Substance.com

Meet the Hip, Young Talking Head Trying to Stop Legal Pot

“Alcohol [is] legal because of its cultural significance. However, I think if you surveyed every public health researcher and asked if they could go back in time and prevent alcohol from being normalized 10 centuries ago… you might be surprised at how many would want to do that.”

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The NYPD Arrest Slowdown: A Model to Be Lauded?

“Why are you still there?” I get asked all the time. Sometimes I wonder the same thing.

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There's A Better Way for American Doctors to Deal With Painkiller Misuse

When a patient recently came into the St. Paul, Minn., office of Dr. Mark Willenbring, the doctor already knew his history. Diagnosed in his 20s with a chronically painful disorder, James (not his real name) had done well on opioid painkiller Oxycontin for almost a decade.

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Humiliating People With Addiction Is Not Treatment

When I walked into a certain tin warehouse in North Miami Beach in 2006, I wasn’t quite sure what I’d gotten myself into. I was new to Florida, needed a job and this one paid well. So I figured it was a start.

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The Highs of Journalism: 5 News Reporters Who Got Buzzed on Camera

TV news reporters typically do their best to act like they are serious people doing a serious job, at least when on camera. But sometimes the mask drops a bit, or the make-up is too thick, revealing—to the sadistic amusement of the viewer—the person behind the persona. This may occur when reporters are reporting on drugs or when reporters on drugs are reporting. Or, best of all, both.

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Lose That "Addict" Identity--There Are Better Options

Last year Meghan Ralston, of the Drug Policy Alliance, memorably wrote—in a piece titled, “I’m Breaking Up With the Word ‘Addict’…”—about her former, heavy substance-using self and her new, sober self. (“Sober,” of course, doesn’t mean “abstinent.”) Only, she pointed out, that’s the same self and she’s the same person, for better or worse:

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Will 2015 Be the Year of Harm Reduction?

The past couple of years have been game-changers for harm reduction. The movement to reclaim the health and dignity of people who use drugs has celebrated the rapid passage of overdose prevention and syringe decriminalization laws, expanded access to the life-saving overdose reversal drug naloxone, and welcomed endorsements from such prominent, previously skeptical agencies as the Office of National Drug Control Policy, the American Medical Association and the Centers for Disease Control.

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5 Addictions You Are Permitted to Have Among Polite Society in America

Do you have an addiction? It’s not unlikely. Human beings are wired to seek pleasure. And most of us—if not all of us—are hooked on something. For some of us, it’s drugs or alcohol. Scary! If so, you’re probably pretty familiar with shame, secrecy or guilt, what with the media shrieking about Lindsay Lohan’s coke problem and celebrity DUIs and the latest designer drug to shield your kids from, at all costs.

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10 Big Ways the War on Drugs Lost Some Steam in 2014

2014 was an eventful year for the international drug war. Given that it consists mainly of violence, corruption, impoverishment, incarceration, addiction and other social harms, that is hardly good news, although a cynic might say that it makes for good drama.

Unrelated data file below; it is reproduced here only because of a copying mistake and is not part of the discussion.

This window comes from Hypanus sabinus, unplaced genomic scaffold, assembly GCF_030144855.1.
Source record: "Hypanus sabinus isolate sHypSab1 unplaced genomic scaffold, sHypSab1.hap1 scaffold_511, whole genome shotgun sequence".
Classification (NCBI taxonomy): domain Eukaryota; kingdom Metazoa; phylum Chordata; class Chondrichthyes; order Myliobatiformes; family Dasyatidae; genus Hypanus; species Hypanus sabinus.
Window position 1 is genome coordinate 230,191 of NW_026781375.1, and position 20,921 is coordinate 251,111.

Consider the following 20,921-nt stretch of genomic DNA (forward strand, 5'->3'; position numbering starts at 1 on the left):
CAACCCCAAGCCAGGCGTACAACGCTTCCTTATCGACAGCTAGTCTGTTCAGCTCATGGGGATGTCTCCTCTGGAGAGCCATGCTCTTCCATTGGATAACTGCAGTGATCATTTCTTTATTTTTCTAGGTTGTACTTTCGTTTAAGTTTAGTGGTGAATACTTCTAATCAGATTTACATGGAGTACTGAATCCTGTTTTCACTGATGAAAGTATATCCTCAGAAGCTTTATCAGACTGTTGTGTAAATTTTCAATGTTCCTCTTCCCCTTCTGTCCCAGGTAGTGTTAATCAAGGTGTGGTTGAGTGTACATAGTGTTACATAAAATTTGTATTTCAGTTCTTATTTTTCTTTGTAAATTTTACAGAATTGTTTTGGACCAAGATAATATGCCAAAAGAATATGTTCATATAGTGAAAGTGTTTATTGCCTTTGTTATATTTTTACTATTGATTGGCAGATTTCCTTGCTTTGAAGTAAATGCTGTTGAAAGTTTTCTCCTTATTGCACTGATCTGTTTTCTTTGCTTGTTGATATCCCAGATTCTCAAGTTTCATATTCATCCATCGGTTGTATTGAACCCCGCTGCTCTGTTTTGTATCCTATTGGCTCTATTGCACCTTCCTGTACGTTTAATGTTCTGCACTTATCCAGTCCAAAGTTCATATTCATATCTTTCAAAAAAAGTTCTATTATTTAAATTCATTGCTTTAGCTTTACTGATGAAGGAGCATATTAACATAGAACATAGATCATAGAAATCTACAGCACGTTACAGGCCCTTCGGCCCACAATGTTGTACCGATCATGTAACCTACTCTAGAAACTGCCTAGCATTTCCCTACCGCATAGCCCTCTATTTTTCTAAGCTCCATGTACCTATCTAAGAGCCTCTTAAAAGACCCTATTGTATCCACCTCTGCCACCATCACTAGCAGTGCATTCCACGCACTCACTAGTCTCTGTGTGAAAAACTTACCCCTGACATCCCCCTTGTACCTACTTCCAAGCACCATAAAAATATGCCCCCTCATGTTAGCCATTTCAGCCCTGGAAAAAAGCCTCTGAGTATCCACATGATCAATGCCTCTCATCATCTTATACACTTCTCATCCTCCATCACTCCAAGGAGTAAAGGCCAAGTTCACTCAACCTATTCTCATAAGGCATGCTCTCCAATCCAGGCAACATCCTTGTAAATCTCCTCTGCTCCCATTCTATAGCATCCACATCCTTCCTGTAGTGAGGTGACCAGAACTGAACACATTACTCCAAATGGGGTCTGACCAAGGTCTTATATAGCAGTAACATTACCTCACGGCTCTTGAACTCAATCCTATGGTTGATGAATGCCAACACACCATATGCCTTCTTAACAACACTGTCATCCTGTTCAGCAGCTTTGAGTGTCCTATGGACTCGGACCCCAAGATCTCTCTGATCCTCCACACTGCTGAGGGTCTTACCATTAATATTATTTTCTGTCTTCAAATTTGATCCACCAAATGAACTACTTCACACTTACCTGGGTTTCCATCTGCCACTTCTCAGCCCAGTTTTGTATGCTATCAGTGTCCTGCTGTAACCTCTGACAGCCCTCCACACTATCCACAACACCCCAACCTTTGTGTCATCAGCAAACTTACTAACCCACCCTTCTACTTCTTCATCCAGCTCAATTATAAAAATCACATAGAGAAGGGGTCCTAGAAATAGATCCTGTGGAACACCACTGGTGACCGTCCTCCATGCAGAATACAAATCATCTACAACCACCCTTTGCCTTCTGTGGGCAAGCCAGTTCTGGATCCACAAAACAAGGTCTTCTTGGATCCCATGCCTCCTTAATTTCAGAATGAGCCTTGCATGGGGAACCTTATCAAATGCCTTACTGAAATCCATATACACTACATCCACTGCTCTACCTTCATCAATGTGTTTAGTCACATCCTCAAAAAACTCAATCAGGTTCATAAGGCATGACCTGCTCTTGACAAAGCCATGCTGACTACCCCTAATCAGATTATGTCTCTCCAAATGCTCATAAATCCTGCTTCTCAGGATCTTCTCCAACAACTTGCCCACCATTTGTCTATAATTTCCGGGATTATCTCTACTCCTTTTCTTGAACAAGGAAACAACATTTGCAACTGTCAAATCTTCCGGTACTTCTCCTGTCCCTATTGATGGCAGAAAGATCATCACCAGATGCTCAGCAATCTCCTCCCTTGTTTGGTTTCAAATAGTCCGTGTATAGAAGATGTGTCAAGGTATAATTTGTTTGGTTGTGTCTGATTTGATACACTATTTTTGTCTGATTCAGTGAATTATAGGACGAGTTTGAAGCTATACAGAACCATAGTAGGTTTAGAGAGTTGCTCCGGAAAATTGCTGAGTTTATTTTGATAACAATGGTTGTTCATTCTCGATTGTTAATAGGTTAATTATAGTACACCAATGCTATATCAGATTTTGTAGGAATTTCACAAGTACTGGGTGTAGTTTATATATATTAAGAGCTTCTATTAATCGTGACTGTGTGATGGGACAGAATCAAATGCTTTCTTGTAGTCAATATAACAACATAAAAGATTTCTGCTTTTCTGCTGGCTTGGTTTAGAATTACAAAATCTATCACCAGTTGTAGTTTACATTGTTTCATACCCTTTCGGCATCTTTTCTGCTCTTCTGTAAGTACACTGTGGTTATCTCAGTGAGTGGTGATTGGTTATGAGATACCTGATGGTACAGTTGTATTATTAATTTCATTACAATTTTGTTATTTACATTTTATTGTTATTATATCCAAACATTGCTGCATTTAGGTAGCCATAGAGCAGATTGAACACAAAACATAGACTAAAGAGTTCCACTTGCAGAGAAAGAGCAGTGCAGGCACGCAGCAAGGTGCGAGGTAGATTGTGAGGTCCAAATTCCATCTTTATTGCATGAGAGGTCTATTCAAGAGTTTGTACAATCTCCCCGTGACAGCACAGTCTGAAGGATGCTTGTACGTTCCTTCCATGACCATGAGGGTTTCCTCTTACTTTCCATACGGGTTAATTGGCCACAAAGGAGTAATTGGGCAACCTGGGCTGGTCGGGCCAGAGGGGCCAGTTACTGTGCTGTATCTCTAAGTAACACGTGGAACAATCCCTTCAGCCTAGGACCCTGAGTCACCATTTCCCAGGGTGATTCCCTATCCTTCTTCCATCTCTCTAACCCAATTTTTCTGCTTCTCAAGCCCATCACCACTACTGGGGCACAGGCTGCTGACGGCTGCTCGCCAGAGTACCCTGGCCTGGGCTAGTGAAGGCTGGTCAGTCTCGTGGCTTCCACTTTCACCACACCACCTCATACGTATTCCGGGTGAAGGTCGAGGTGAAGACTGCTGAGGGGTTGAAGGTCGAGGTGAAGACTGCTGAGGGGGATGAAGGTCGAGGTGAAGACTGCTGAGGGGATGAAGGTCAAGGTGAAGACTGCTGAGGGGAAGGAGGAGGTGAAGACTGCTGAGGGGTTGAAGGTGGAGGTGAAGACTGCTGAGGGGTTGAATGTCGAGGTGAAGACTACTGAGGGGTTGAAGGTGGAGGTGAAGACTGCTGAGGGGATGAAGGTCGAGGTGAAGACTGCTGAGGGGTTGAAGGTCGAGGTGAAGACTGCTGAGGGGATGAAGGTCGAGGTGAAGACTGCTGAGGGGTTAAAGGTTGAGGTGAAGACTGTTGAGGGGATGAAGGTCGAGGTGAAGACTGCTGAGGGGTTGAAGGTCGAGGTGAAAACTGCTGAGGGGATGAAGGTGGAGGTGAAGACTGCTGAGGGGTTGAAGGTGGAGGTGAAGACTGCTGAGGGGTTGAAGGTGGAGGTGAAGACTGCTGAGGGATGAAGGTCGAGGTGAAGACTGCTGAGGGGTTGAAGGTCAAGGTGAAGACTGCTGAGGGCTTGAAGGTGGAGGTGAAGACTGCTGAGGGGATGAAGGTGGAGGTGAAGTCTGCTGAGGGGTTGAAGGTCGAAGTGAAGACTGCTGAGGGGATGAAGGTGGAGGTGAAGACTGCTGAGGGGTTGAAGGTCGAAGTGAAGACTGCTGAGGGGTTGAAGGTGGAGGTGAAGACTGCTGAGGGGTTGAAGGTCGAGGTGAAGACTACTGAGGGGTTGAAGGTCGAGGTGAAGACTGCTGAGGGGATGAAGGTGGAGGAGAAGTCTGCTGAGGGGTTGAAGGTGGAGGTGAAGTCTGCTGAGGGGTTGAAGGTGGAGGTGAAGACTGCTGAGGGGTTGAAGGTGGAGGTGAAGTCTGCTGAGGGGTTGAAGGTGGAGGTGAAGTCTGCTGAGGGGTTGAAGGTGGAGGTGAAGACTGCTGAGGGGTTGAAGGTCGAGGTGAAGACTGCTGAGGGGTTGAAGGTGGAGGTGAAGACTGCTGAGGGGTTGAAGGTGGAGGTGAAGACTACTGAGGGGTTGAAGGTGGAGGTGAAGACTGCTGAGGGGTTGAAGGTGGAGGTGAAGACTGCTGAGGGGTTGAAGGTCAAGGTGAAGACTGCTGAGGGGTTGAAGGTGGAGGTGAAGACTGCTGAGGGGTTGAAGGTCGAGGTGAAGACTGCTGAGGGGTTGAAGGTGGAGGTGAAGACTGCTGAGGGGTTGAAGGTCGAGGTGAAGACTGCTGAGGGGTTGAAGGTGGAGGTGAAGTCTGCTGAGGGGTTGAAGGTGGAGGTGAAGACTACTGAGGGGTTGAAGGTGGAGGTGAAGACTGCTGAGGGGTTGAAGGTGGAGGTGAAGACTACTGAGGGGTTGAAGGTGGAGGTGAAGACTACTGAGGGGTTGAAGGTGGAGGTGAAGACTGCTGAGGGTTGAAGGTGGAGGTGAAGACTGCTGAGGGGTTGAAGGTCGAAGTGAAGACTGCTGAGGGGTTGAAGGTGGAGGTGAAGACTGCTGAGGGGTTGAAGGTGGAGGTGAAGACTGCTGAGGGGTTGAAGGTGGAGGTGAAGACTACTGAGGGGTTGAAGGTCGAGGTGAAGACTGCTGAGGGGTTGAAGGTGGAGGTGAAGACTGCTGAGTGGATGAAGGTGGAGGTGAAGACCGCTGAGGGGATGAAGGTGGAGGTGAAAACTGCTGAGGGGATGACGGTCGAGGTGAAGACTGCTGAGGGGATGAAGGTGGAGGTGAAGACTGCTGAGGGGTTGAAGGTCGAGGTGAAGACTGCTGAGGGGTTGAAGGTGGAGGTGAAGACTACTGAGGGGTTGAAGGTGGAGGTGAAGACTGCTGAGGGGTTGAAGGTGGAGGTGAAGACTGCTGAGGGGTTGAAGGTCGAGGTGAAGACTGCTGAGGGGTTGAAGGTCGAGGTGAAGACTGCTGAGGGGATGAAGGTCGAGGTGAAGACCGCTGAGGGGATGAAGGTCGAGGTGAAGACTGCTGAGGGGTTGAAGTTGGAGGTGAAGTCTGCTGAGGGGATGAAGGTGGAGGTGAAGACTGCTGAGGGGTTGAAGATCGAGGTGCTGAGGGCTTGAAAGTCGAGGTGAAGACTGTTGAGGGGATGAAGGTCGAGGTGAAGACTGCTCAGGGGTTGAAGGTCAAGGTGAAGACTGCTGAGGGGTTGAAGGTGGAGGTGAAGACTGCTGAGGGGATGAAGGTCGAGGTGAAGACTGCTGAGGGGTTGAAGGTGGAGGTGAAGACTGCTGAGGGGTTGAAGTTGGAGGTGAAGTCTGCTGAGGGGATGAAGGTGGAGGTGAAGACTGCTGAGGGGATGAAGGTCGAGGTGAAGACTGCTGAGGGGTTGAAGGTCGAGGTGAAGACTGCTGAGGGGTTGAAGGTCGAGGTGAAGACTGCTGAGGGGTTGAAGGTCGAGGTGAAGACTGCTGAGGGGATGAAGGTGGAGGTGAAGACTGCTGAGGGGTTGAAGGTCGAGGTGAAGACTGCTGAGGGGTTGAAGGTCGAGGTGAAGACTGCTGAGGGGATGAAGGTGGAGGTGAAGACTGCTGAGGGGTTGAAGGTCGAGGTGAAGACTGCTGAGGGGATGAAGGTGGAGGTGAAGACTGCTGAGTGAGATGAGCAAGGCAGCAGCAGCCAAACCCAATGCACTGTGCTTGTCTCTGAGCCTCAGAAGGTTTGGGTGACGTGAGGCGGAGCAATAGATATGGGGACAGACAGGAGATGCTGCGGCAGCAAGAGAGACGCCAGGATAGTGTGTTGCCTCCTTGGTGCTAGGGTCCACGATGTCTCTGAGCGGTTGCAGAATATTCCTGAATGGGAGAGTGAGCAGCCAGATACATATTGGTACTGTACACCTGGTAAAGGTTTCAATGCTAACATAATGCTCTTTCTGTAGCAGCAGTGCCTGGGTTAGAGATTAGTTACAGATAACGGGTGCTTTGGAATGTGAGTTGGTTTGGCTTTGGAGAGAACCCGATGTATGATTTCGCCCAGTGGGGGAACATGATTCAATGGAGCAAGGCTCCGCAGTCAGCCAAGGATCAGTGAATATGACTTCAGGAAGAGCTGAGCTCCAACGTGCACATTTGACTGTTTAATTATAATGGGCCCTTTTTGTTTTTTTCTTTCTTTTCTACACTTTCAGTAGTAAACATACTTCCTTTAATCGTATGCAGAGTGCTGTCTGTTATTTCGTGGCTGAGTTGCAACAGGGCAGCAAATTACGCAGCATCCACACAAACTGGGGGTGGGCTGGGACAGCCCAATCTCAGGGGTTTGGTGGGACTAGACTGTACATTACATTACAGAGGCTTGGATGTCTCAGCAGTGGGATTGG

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Islamic World Takes Same Drugs We Do: It Just Has Different Rules About Them

Every society has its own views about drugs. For example, there once was a land—and not in a fairytale—where you could take all the narcotics you wanted but drinking a cup of coffee or smoking a cigarette carried the death penalty. That’s hard for us to conceive of in the US, where many Narcotics Anonymous and Alcoholics Anonymous meetings are fueled by coffee and cigarettes—neither nicotine nor caffeine is considered a relapse, even though they are drugs. The reality is that throughout history, substances have been demonized not due to any inherent property, intoxicating or otherwise, but, rather, due to social values. Nowhere is this better illustrated than in Islamic societies—we’ll look at the Arab Nation, Turkey and Iran—and their richly diverse views of intoxicants over the centuries.

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10 Instructive Celebrity Drug Stories of 2014

The war on drugs seems to be reaching its endgame, thanks to shifting public opinion, rapidly changing laws and a political class finally tiring of throwing good money after bad. But prohibition, criminalization and stigmatization were still common and unnecessary ways to ruin lives in 2014—adding greatly to those harms that can be directly attributed to drugs or addiction. The rich and famous provide some cases in point, so Substance.com casts a jaundiced eye over this year’s most shocking, silly or plain sad celebrity drug stories.

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After Legalization, The Fight to Make People's Prior Pot Convictions Go Away

Marijuana won in November’s midterm elections, with Oregon, Alaska and the District of Columbia joining Colorado and Washington in legalizing it. But it’s a bittersweet victory for people who have a prior cannabis conviction for doing something that is now legal in their state. For now, efforts to clear pot marks from people’s records in states that have legalized the drug are facing uphill battles.

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7 Ways to Drink More Safely This Holiday Season

Let the fun begin! December is a month full of parties—and for many people, booze. Great. But if you are going out, it’s important to be smart about your drinking. There’s nothing merry about a hangover, after all, especially if you did something you regret…whether or not you remember it the next day. So how can we celebrate the season with alcohol, if that’s our choice, and still stay safe?